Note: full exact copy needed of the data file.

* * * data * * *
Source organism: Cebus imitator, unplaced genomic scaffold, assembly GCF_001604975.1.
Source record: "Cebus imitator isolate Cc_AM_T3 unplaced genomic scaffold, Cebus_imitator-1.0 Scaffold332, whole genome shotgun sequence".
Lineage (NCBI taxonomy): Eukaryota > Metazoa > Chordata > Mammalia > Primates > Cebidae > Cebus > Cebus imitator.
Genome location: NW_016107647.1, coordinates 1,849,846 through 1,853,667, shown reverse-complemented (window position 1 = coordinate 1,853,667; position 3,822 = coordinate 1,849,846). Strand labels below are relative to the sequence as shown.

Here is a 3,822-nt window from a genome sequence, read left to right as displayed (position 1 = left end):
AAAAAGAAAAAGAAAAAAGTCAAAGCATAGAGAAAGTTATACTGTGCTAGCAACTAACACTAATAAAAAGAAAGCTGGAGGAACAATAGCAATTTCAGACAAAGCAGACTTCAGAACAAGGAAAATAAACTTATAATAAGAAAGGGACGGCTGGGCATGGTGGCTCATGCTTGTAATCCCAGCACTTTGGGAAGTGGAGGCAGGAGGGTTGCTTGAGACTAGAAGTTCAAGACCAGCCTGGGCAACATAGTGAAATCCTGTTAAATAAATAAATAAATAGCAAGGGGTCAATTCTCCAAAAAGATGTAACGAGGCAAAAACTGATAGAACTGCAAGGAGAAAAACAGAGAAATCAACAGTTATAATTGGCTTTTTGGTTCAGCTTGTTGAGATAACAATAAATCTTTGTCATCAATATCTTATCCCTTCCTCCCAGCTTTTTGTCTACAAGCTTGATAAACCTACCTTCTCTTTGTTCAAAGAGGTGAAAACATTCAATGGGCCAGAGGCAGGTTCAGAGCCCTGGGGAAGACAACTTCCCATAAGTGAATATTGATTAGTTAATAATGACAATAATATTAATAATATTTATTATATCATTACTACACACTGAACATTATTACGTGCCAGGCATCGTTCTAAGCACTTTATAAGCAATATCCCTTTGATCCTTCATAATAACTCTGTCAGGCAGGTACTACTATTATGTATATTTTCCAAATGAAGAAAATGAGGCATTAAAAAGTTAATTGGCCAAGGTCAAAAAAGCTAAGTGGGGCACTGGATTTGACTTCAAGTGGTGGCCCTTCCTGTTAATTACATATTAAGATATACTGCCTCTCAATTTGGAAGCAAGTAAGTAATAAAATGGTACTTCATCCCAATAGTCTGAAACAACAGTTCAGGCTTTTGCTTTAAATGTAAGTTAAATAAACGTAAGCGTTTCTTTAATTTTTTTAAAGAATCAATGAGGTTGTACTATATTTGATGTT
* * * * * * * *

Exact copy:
Source organism: Cebus imitator, unplaced genomic scaffold, assembly GCF_001604975.1.
Source record: "Cebus imitator isolate Cc_AM_T3 unplaced genomic scaffold, Cebus_imitator-1.0 Scaffold332, whole genome shotgun sequence".
Lineage (NCBI taxonomy): Eukaryota > Metazoa > Chordata > Mammalia > Primates > Cebidae > Cebus > Cebus imitator.
Genome location: NW_016107647.1, coordinates 1,849,846 through 1,853,667, shown reverse-complemented (window position 1 = coordinate 1,853,667; position 3,822 = coordinate 1,849,846). Strand labels below are relative to the sequence as shown.

Here is a 3,822-nt window from a genome sequence, read left to right as displayed (position 1 = left end):
AAAAAGAAAAAGAAAAAAGTCAAAGCATAGAGAAAGTTATACTGTGCTAGCAACTAACACTAATAAAAAGAAAGCTGGAGGAACAATAGCAATTTCAGACAAAGCAGACTTCAGAACAAGGAAAATAAACTTATAATAAGAAAGGGACGGCTGGGCATGGTGGCTCATGCTTGTAATCCCAGCACTTTGGGAAGTGGAGGCAGGAGGGTTGCTTGAGACTAGAAGTTCAAGACCAGCCTGGGCAACATAGTGAAATCCTGTTAAATAAATAAATAAATAGCAAGGGGTCAATTCTCCAAAAAGATGTAACGAGGCAAAAACTGATAGAACTGCAAGGAGAAAAACAGAGAAATCAACAGTTATAATTGGCTTTTTGGTTCAGCTTGTTGAGATAACAATAAATCTTTGTCATCAATATCTTATCCCTTCCTCCCAGCTTTTTGTCTACAAGCTTGATAAACCTACCTTCTCTTTGTTCAAAGAGGTGAAAACATTCAATGGGCCAGAGGCAGGTTCAGAGCCCTGGGGAAGACAACTTCCCATAAGTGAATATTGATTAGTTAATAATGACAATAATATTAATAATATTTATTATATCATTACTACACACTGAACATTATTACGTGCCAGGCATCGTTCTAAGCACTTTATAAGCAATATCCCTTTGATCCTTCATAATAACTCTGTCAGGCAGGTACTACTATTATGTATATTTTCCAAATGAAGAAAATGAGGCATTAAAAAGTTAATTGGCCAAGGTCAAAAAAGCTAAGTGGGGCACTGGATTTGACTTCAAGTGGTGGCCCTTCCTGTTAATTACATATTAAGATATACTGCCTCTCAATTTGGAAGCAAGTAAGTAATAAAATGGTACTTCATCCCAATAGTCTGAAACAACAGTTCAGGCTTTTGCTTTAAATGTAAGTTAAATAAACGTAAGCGTTTCTTTAATTTTTTTAAAGAATCAATGAGGTTGTACTATATTTGATGTT